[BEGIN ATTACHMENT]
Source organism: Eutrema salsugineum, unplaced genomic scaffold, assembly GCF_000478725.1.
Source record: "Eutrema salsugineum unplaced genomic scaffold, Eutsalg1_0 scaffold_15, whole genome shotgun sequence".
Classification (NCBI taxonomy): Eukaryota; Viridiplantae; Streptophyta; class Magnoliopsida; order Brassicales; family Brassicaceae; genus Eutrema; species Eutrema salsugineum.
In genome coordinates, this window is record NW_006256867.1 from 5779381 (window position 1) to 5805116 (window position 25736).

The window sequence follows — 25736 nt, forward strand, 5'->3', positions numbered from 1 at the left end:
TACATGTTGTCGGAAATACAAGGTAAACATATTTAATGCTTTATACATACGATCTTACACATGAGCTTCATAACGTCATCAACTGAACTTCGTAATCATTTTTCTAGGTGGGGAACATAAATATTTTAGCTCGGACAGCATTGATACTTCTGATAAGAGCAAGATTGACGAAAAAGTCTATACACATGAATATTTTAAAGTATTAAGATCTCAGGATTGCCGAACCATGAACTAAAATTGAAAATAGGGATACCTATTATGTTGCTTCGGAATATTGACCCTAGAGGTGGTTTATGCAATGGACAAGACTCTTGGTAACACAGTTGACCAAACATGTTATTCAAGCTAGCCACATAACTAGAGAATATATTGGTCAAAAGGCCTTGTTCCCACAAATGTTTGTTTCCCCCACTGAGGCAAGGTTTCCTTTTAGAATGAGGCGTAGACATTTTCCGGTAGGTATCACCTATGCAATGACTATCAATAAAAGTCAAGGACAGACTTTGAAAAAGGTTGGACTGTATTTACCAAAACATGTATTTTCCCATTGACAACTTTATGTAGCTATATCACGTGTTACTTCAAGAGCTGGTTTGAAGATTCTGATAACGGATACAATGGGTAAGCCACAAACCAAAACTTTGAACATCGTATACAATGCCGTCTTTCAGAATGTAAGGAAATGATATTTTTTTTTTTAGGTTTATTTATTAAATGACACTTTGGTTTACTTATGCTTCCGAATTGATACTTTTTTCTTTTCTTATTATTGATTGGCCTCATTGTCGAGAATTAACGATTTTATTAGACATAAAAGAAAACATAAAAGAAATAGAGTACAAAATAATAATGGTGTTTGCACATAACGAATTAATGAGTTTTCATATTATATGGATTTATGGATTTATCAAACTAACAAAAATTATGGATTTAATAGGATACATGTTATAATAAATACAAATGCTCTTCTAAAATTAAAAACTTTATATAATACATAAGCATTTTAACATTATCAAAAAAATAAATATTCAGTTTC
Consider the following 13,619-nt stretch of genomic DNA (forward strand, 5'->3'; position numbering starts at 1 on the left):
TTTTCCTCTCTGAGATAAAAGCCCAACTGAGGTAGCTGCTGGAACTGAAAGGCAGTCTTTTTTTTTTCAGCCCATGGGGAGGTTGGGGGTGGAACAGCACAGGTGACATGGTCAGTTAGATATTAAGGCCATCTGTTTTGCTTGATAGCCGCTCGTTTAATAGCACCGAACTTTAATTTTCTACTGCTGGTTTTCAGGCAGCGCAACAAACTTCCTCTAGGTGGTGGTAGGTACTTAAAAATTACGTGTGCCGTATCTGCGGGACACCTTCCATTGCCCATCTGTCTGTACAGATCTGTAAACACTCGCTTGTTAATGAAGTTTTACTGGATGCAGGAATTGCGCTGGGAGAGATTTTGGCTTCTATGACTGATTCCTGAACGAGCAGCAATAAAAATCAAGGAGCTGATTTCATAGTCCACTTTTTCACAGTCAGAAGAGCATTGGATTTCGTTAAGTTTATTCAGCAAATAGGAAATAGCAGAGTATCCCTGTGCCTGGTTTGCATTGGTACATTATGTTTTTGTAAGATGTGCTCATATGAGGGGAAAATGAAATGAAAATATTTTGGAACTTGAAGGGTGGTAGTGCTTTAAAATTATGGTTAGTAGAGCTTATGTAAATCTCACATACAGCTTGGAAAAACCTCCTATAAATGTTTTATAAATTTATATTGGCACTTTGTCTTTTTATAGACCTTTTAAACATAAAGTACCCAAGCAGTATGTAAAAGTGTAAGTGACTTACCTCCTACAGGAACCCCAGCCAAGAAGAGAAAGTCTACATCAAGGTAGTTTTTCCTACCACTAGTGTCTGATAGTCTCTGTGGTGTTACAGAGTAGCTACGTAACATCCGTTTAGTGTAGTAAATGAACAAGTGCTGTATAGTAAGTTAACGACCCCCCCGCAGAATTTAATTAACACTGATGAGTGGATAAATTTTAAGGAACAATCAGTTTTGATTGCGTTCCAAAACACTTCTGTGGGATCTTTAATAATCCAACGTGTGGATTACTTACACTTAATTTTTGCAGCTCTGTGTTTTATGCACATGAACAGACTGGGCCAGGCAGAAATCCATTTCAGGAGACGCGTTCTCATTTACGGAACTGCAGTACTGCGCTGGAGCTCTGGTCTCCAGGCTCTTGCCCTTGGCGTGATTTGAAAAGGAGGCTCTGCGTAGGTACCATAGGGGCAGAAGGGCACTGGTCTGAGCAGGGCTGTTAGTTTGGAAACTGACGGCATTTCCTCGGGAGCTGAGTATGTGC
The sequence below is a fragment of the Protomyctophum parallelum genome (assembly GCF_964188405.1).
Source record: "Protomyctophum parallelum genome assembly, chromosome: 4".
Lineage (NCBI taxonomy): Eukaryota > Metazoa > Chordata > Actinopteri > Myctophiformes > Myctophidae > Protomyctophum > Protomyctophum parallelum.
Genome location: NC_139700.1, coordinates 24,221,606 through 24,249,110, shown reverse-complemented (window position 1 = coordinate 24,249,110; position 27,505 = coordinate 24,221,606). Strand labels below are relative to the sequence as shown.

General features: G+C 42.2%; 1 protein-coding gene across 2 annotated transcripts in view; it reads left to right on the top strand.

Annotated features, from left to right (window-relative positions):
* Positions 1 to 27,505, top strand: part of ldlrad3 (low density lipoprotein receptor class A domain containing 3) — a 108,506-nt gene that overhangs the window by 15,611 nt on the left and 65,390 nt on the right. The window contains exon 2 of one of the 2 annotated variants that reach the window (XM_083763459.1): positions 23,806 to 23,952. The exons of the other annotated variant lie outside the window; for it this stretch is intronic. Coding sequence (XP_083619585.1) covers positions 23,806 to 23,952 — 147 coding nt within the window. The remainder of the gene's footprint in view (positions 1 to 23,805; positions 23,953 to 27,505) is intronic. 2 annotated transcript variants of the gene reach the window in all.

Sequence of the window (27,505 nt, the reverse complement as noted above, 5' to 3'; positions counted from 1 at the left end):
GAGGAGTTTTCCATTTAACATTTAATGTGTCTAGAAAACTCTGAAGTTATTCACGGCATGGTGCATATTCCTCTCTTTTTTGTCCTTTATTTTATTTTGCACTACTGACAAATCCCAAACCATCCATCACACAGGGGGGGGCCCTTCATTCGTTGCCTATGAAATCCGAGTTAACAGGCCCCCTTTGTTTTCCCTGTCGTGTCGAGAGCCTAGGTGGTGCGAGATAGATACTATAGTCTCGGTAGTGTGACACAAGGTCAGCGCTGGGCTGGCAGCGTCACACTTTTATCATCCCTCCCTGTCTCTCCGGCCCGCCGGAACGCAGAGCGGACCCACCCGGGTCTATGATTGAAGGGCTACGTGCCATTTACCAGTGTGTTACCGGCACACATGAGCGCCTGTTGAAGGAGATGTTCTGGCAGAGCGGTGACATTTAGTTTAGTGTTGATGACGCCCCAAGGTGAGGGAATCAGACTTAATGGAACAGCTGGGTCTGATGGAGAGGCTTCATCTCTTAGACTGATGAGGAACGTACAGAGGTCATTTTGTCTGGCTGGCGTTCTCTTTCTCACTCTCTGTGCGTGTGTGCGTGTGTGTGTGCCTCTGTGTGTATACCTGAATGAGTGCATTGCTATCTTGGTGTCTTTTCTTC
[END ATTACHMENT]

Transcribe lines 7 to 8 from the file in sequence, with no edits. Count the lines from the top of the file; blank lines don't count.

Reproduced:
Consider the following 13,619-nt stretch of genomic DNA (forward strand, 5'->3'; position numbering starts at 1 on the left):
TTTTCCTCTCTGAGATAAAAGCCCAACTGAGGTAGCTGCTGGAACTGAAAGGCAGTCTTTTTTTTTTCAGCCCATGGGGAGGTTGGGGGTGGAACAGCACAGGTGACATGGTCAGTTAGATATTAAGGCCATCTGTTTTGCTTGATAGCCGCTCGTTTAATAGCACCGAACTTTAATTTTCTACTGCTGGTTTTCAGGCAGCGCAACAAACTTCCTCTAGGTGGTGGTAGGTACTTAAAAATTACGTGTGCCGTATCTGCGGGACACCTTCCATTGCCCATCTGTCTGTACAGATCTGTAAACACTCGCTTGTTAATGAAGTTTTACTGGATGCAGGAATTGCGCTGGGAGAGATTTTGGCTTCTATGACTGATTCCTGAACGAGCAGCAATAAAAATCAAGGAGCTGATTTCATAGTCCACTTTTTCACAGTCAGAAGAGCATTGGATTTCGTTAAGTTTATTCAGCAAATAGGAAATAGCAGAGTATCCCTGTGCCTGGTTTGCATTGGTACATTATGTTTTTGTAAGATGTGCTCATATGAGGGGAAAATGAAATGAAAATATTTTGGAACTTGAAGGGTGGTAGTGCTTTAAAATTATGGTTAGTAGAGCTTATGTAAATCTCACATACAGCTTGGAAAAACCTCCTATAAATGTTTTATAAATTTATATTGGCACTTTGTCTTTTTATAGACCTTTTAAACATAAAGTACCCAAGCAGTATGTAAAAGTGTAAGTGACTTACCTCCTACAGGAACCCCAGCCAAGAAGAGAAAGTCTACATCAAGGTAGTTTTTCCTACCACTAGTGTCTGATAGTCTCTGTGGTGTTACAGAGTAGCTACGTAACATCCGTTTAGTGTAGTAAATGAACAAGTGCTGTATAGTAAGTTAACGACCCCCCCGCAGAATTTAATTAACACTGATGAGTGGATAAATTTTAAGGAACAATCAGTTTTGATTGCGTTCCAAAACACTTCTGTGGGATCTTTAATAATCCAACGTGTGGATTACTTACACTTAATTTTTGCAGCTCTGTGTTTTATGCACATGAACAGACTGGGCCAGGCAGAAATCCATTTCAGGAGACGCGTTCTCATTTACGGAACTGCAGTACTGCGCTGGAGCTCTGGTCTCCAGGCTCTTGCCCTTGGCGTGATTTGAAAAGGAGGCTCTGCGTAGGTACCATAGGGGCAGAAGGGCACTGGTCTGAGCAGGGCTGTTAGTTTGGAAACTGACGGCATTTCCTCGGGAGCTGAGTATGTGC